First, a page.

What Color Are Your Buttons?
At it’s most basic, A/B testing is exactly what you see in the diagram above. Technically, I suppose the term could refer to virtually anything, but currently it’s used mainly in the context of digital marketing.
Say for instance, that you’re selling an awesome product online that everyone loves. The consumer reviews are great, the website is getting tons of hits, and people are adding the product to their online shopping carts like crazy. But then they stop. Instead of finishing the purchasing process, they leave the website.
Quick. Easy. Streamlined. These are the qualities that online consumers want to see in a website. If they can’t find the checkout button just by glancing at the page, they’re out. They don’t want to waste a second of their time searching for it. They’d rather exit the site and leave their cart, than sit there staring at your poorly designed webpage trying to figure out what they have to do next.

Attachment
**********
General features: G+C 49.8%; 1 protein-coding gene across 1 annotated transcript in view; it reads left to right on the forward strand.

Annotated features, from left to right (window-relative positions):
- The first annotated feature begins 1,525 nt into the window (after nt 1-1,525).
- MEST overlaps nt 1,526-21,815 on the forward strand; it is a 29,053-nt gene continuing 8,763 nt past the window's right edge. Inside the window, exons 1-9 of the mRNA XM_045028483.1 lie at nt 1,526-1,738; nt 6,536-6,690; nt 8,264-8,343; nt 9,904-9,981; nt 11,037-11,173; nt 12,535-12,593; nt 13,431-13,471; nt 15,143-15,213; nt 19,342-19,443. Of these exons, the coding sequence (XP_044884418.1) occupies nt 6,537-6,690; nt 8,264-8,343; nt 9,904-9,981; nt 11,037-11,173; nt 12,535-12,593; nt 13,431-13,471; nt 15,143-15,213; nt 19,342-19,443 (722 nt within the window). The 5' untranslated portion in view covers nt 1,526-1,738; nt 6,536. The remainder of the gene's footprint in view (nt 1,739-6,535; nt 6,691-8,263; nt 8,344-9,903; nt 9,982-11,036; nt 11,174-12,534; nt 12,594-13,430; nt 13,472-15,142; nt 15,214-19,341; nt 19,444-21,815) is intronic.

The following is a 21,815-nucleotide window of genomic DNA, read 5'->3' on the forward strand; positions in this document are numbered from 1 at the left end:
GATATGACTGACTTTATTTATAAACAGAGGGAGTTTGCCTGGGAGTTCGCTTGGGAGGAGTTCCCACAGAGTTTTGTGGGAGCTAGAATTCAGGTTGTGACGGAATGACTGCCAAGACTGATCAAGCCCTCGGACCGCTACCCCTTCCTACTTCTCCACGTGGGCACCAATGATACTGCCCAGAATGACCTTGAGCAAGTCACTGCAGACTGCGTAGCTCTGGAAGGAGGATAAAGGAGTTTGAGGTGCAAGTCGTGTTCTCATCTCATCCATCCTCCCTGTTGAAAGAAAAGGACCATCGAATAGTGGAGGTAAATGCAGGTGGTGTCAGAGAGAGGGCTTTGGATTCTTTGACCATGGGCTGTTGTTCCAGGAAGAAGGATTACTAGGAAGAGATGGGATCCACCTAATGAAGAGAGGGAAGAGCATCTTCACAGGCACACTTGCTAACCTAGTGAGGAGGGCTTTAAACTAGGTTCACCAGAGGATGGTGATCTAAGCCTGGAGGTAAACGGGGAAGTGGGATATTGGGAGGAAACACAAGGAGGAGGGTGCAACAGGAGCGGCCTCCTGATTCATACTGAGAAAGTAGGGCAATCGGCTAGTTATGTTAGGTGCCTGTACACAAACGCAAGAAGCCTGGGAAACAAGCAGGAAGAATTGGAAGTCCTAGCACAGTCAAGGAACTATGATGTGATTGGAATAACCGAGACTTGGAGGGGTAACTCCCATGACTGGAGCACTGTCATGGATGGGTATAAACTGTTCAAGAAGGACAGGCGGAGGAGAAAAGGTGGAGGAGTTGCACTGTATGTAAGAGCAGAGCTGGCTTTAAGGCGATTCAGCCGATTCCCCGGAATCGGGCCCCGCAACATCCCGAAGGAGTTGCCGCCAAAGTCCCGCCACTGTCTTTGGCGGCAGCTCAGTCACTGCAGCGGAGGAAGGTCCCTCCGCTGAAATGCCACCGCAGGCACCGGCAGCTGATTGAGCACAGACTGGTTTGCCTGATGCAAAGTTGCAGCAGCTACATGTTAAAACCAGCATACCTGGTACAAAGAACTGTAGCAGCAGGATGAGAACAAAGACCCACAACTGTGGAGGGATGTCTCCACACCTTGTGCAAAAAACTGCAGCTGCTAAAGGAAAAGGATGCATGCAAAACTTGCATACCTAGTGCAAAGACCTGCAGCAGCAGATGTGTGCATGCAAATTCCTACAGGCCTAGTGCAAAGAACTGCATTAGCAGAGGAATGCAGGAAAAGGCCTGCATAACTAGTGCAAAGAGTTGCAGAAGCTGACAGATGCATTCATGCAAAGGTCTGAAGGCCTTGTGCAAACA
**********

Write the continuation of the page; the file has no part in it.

Now this may be an exaggeration, but you get my point.
And here’s where A/B testing comes in. Since your customers are consistently putting your product in their shopping cart, and giving it rave reviews, you know that your product is not the problem. Somewhere between putting the product into their cart, and hitting the “pay” button, they have an issue. Whether it’s something as simple as the color of a button, or something more complex, like the length of the checkout process, you can fix it. And it’s not even that difficult of a fix! Depending on how quickly you can find the problem, it may be a long process, but the steps are fairly simple.
Keep your original version of the webpage you want to change, and then create a new version. Direct equal numbers of consumers to each page, and see which version gets the best results. The key is to make minimal changes each time. If you want to see how the color of a button affects consumers, then change the button color. But leave the rest of the page the same.
People start getting into trouble when they change multiple things at one time. If you change the title of a page, the background color, the button colors and the font type, how will you know which of those changes caused the change in consumer responses? You won’t. So keep the complexity of each change to a minimum. And hey, if it takes you several tries to get to the root of the main problem, you’ll still be making lots of little, positive changes along the way!